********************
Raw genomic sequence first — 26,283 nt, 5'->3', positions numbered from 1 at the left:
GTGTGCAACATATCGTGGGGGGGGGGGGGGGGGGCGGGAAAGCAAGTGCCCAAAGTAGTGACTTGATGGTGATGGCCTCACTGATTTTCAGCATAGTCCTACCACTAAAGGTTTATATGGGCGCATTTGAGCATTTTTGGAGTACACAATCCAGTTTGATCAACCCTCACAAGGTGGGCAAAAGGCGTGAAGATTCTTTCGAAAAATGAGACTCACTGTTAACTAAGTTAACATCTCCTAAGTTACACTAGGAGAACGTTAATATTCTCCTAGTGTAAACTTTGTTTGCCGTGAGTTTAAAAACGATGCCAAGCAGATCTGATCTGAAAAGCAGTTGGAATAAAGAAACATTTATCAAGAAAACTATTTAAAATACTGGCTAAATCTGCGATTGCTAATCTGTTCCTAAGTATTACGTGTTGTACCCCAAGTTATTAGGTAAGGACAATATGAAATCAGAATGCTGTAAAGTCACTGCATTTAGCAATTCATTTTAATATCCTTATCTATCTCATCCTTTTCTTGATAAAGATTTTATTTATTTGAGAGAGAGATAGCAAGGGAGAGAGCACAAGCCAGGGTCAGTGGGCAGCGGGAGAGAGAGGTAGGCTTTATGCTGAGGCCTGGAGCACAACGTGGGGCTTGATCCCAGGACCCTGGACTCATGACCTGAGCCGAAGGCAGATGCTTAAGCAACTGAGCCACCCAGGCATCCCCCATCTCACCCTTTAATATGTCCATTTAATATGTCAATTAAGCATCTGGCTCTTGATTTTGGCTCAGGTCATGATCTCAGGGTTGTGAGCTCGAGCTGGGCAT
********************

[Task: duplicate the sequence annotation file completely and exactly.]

Raw genomic sequence first — 26,283 nt, 5'->3', positions numbered from 1 at the left:
GTGTGCAACATATCGTGGGGGGGGGGGGGGGGGGCGGGAAAGCAAGTGCCCAAAGTAGTGACTTGATGGTGATGGCCTCACTGATTTTCAGCATAGTCCTACCACTAAAGGTTTATATGGGCGCATTTGAGCATTTTTGGAGTACACAATCCAGTTTGATCAACCCTCACAAGGTGGGCAAAAGGCGTGAAGATTCTTTCGAAAAATGAGACTCACTGTTAACTAAGTTAACATCTCCTAAGTTACACTAGGAGAACGTTAATATTCTCCTAGTGTAAACTTTGTTTGCCGTGAGTTTAAAAACGATGCCAAGCAGATCTGATCTGAAAAGCAGTTGGAATAAAGAAACATTTATCAAGAAAACTATTTAAAATACTGGCTAAATCTGCGATTGCTAATCTGTTCCTAAGTATTACGTGTTGTACCCCAAGTTATTAGGTAAGGACAATATGAAATCAGAATGCTGTAAAGTCACTGCATTTAGCAATTCATTTTAATATCCTTATCTATCTCATCCTTTTCTTGATAAAGATTTTATTTATTTGAGAGAGAGATAGCAAGGGAGAGAGCACAAGCCAGGGTCAGTGGGCAGCGGGAGAGAGAGGTAGGCTTTATGCTGAGGCCTGGAGCACAACGTGGGGCTTGATCCCAGGACCCTGGACTCATGACCTGAGCCGAAGGCAGATGCTTAAGCAACTGAGCCACCCAGGCATCCCCCATCTCACCCTTTAATATGTCCATTTAATATGTCAATTAAGCATCTGGCTCTTGATTTTGGCTCAGGTCATGATCTCAGGGTTGTGAGCTCGAGCTGGGCAT